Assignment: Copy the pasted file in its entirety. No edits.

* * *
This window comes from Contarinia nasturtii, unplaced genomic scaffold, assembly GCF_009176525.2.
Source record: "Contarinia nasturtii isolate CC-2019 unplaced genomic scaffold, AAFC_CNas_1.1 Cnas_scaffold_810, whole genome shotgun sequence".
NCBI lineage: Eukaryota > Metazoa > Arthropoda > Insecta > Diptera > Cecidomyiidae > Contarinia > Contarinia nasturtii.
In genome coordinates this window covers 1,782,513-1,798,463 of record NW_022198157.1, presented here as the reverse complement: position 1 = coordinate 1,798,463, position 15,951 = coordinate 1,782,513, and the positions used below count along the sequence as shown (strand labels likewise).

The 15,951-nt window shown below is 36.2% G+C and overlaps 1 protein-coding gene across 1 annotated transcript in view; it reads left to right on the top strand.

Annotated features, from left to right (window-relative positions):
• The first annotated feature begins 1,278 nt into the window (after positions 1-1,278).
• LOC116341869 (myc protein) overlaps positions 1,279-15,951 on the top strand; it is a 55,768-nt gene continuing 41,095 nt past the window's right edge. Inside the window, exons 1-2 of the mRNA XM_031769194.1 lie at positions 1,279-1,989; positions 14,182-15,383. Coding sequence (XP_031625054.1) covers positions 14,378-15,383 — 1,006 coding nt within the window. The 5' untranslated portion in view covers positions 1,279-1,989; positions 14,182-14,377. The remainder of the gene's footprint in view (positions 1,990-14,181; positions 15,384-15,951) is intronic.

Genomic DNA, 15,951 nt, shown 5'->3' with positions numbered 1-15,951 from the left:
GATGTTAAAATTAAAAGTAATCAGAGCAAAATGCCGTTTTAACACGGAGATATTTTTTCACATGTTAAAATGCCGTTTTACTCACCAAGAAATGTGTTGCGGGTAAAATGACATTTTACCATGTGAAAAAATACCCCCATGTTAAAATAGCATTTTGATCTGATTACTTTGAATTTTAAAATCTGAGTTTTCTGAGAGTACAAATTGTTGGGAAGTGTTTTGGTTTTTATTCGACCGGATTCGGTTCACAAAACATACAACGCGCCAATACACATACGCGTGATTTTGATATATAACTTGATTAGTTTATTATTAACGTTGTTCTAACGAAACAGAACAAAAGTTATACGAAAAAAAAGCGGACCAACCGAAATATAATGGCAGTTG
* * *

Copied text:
This window comes from Contarinia nasturtii, unplaced genomic scaffold, assembly GCF_009176525.2.
Source record: "Contarinia nasturtii isolate CC-2019 unplaced genomic scaffold, AAFC_CNas_1.1 Cnas_scaffold_810, whole genome shotgun sequence".
NCBI lineage: Eukaryota > Metazoa > Arthropoda > Insecta > Diptera > Cecidomyiidae > Contarinia > Contarinia nasturtii.
In genome coordinates this window covers 1,782,513-1,798,463 of record NW_022198157.1, presented here as the reverse complement: position 1 = coordinate 1,798,463, position 15,951 = coordinate 1,782,513, and the positions used below count along the sequence as shown (strand labels likewise).

The 15,951-nt window shown below is 36.2% G+C and overlaps 1 protein-coding gene across 1 annotated transcript in view; it reads left to right on the top strand.

Annotated features, from left to right (window-relative positions):
• The first annotated feature begins 1,278 nt into the window (after positions 1-1,278).
• LOC116341869 (myc protein) overlaps positions 1,279-15,951 on the top strand; it is a 55,768-nt gene continuing 41,095 nt past the window's right edge. Inside the window, exons 1-2 of the mRNA XM_031769194.1 lie at positions 1,279-1,989; positions 14,182-15,383. Coding sequence (XP_031625054.1) covers positions 14,378-15,383 — 1,006 coding nt within the window. The 5' untranslated portion in view covers positions 1,279-1,989; positions 14,182-14,377. The remainder of the gene's footprint in view (positions 1,990-14,181; positions 15,384-15,951) is intronic.

Genomic DNA, 15,951 nt, shown 5'->3' with positions numbered 1-15,951 from the left:
GATGTTAAAATTAAAAGTAATCAGAGCAAAATGCCGTTTTAACACGGAGATATTTTTTCACATGTTAAAATGCCGTTTTACTCACCAAGAAATGTGTTGCGGGTAAAATGACATTTTACCATGTGAAAAAATACCCCCATGTTAAAATAGCATTTTGATCTGATTACTTTGAATTTTAAAATCTGAGTTTTCTGAGAGTACAAATTGTTGGGAAGTGTTTTGGTTTTTATTCGACCGGATTCGGTTCACAAAACATACAACGCGCCAATACACATACGCGTGATTTTGATATATAACTTGATTAGTTTATTATTAACGTTGTTCTAACGAAACAGAACAAAAGTTATACGAAAAAAAAGCGGACCAACCGAAATATAATGGCAGTTG